The New Guys–Troop 663

May and June brought many adventures for the boys in Troop 663. We took part in events around San Diego and held our own outings. In May, we had a fundraiser at Souplantation. We made a lot of money, and we enjoyed the great food. Thanks to Souplantation for hosting us!

The troop held it’s first family campout at William Heise Park near Julian. We got to show our parents what we could really do. We held a huge water fight that must have lasted forty-five minutes or more. There was not one of us that was not soaked by the end. We also took a hike to a natural pool at the bottom of a waterfall. It was really fun swimming and sliding down the wet rocks.

We held our third Court of Honor this month, where many boys were rewarded for their hard work. Congratulations to Chris Behr, David Buttermore, Brian Campbell, Adam Carver, Caleb Cato, Jason Chung, Kenneth Crooks, Andrew Danskin, Torrey Evatt, Scott Green, Tommy Halldorson, David Heilbrunn, Bobby James, Steven Markano, Alex Nunn, Logan Swartz, and Max Roitz for achieving the Scout rank.

Brian Kauffman, Seth Gold, and Bobby James received Tenderfoot. Sean Campbell, Greg Golembeski, Willy Christianson, Josh Gilman, Adam Kiezun, and Ruben Leal made Second Class. Sean Campbell, Bradley Markano, and Eric Thornton achieved the rank of First Class. Congratulations boys on your outstanding work!

A special congratulations to Wesley Mitchell and John-Henry Ainsworth for reaching Star Scout. These two boys also have joined the Order of the Arrow, a special organization for Scouts who want to go the limit to help their community and the world. John-Henry and Wes got to go to Mataguay Scout Reservation to set up summer camp tents. Both came back bruised, battered, and cut form the hard work.

As well as rank advancements, the Court of Honor awarded the boys their merit badges. Congratulations to Adam Kiezun, John-Henry Ainsworth, Wesley Mitchell, Josh Gilman, and Sean Campbell for all getting merit badges.

The scouts camped out at the Del Mar Racetrack for the scout fair. The next day we ran a game booth that had to do with shooting ping-pong balls across a table with squirt bottles. Everyone was a bit more wet at the end than at the beginning.

The real highlight of the month was the backpacking trip at San Gorgonio. With nearly thirty pounds of stuff each, we trudged up two extremely strenuous sets of switchbacks until we got to the campsite. The next day a group hiked up to the peak at a total elevation of eleven thousand, two hundred feet! The boys who made it o the peak were Dane, Markano, Wes, John-Henry, Eric Thornton, Seth, Deuce, Willy, Sean, Brian Campbell, Bobby, Adam, Max, Mr. Ainsworth, Mr. James, Mr. Thornton, and Mrs. Thornton. Good job!

Now, one might think that going down would be better than going up; think again. Going down hurt more than going up! My calves are still sore. A group of boys made a seven-mile extension to do twenty miles in one day! Congratulations on your outstanding effort.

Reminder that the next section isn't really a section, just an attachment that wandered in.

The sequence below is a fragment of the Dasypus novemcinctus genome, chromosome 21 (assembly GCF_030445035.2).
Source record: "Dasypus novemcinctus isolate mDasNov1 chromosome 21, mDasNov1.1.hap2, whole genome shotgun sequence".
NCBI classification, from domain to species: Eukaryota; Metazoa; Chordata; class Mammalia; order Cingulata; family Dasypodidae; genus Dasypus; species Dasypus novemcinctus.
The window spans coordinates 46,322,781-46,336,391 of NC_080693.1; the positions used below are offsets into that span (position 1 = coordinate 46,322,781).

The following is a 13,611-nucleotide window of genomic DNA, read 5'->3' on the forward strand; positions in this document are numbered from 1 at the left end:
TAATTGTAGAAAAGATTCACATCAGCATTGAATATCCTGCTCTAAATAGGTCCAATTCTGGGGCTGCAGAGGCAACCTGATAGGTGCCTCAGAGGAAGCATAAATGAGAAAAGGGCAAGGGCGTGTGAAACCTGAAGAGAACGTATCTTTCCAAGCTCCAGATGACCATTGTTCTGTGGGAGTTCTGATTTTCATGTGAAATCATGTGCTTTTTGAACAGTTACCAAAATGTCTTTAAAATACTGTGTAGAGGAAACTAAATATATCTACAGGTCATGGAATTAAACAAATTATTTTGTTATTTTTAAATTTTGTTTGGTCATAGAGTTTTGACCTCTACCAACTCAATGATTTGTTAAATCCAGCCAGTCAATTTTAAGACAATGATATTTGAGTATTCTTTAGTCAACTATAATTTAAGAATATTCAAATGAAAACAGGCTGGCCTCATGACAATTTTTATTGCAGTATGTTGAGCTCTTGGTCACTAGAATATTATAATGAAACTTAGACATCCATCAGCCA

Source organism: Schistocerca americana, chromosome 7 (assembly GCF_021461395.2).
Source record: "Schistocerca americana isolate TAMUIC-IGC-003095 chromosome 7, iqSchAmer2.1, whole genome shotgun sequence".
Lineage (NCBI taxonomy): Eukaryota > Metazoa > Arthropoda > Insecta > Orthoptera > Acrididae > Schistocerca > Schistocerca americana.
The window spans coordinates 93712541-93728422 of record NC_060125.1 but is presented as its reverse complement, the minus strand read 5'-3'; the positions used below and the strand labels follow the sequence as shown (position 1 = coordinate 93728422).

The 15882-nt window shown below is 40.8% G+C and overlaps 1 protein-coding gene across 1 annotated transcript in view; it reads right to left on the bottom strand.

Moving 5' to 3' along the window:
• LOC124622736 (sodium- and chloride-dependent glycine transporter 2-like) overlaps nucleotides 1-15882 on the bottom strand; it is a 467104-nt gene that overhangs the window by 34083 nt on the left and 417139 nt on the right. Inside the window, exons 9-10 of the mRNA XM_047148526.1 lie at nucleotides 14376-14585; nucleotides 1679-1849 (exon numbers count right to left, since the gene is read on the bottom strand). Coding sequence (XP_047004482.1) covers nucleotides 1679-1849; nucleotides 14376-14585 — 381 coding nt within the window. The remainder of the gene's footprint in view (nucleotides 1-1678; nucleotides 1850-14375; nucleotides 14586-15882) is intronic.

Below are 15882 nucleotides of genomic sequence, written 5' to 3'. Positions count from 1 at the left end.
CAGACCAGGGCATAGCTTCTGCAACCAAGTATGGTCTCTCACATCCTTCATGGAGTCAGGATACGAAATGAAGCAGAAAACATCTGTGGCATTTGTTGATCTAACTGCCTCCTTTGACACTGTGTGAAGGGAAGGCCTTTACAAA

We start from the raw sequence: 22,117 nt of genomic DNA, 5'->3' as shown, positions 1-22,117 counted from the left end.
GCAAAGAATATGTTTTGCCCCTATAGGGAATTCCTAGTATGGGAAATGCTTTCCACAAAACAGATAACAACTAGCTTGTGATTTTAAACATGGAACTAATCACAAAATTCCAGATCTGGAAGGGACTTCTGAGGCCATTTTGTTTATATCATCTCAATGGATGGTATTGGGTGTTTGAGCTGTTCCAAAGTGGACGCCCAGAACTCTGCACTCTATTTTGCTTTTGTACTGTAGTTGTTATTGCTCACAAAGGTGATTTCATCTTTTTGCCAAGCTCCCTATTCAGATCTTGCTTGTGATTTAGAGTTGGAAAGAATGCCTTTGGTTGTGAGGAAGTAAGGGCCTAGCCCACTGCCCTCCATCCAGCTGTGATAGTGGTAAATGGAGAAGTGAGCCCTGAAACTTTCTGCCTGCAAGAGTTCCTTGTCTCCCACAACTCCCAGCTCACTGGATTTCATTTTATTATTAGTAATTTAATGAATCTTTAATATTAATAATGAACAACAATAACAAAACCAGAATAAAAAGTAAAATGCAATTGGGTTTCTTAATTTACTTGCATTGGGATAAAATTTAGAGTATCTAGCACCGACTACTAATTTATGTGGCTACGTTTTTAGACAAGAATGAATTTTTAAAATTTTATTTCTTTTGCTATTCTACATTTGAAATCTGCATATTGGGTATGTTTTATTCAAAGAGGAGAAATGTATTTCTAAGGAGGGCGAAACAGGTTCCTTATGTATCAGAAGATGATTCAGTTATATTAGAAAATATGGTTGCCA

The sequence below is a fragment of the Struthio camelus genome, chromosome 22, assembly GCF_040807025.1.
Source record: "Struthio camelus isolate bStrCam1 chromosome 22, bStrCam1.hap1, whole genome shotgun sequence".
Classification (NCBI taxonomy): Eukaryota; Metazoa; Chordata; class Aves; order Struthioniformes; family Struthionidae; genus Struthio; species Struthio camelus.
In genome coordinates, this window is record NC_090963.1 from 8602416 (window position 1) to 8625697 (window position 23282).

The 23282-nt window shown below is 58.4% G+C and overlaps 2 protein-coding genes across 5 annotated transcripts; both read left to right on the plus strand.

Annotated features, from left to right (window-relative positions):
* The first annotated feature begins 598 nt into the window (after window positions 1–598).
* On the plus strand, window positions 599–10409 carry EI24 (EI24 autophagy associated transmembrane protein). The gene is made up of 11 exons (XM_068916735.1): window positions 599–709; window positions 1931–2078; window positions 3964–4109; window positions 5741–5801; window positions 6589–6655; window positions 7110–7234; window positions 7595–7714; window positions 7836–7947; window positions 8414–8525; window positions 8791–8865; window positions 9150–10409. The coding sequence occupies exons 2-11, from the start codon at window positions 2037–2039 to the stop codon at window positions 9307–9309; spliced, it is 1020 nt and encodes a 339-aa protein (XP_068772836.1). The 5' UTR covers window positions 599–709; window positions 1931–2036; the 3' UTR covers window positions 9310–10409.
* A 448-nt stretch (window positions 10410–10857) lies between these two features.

The coming of June heralded the preparation for the Sierra Backpacking Trek. After many hours planning, packing, and buying, a small group of leaders and boys embarked for the Mammoth area. The group backpacked for five days and six nights out in the Sierra Nevada wilderness. This was the first backpacking trek the troop has held, and it was a huge success. Excellent job! Check out the Writer’ Corner section on page 53 to see what my dad wrote about it.

That same weekend, the new patrols held a campout at Louis Stelzer Park in Lakeside. The boys learned about lashing, went on a nature hike, and had two excellent campfires. Congratulations to the Wacky Wolves for winning the most ribbons.

The Boy Scouts in Scripps Ranch have been marching in the fourth of July parade for over twenty-five years, and although this is only 663’s second time marching, they put on a show at the parade that was worth watching.

The boys performed wacky skits, and tossed candy to the audience as their truck rolled down the parade route. Star Scout Wes Mitchell and Second Class Scout Dane Lighthart were chosen to march with the Marines bearing the colors.

After the parade, the troop put in two hours of community service, helping out at the concert in Hoyt Park. Congratulations to everyone who performed, marched, or put in time at the park. A thanks to the Christiansons for allowing the troop to use their truck in the parade.

Congratulations to Max Roitz, Steven Markano, Andrew Danskin, Alex Nunn, Scott Green, and Logan Swartz for advancing to Tenderfoot. Ryan Mulvey advanced to Second Class. Good Job!

Both Indoors and Outdoors

Cadette Troop 8140–Kelsey Jones, Morgan Berg, Sara Iravani, Stefanie Lewis, Lauren Rasmussen, Jessica Hrezo, Brittainy Bruno, Breanna Kavanaugh, Monica Gerber, Kristina James, and Christy Helvestine–started the new school year by earning the Cadette Challenge pin. In earning the pin, we learned a little about ourselves, how we relate to others, how our values affect these relationships, and how we can contribute to our community. We also learned about recognitions at the Cadette level in Girl Scouts.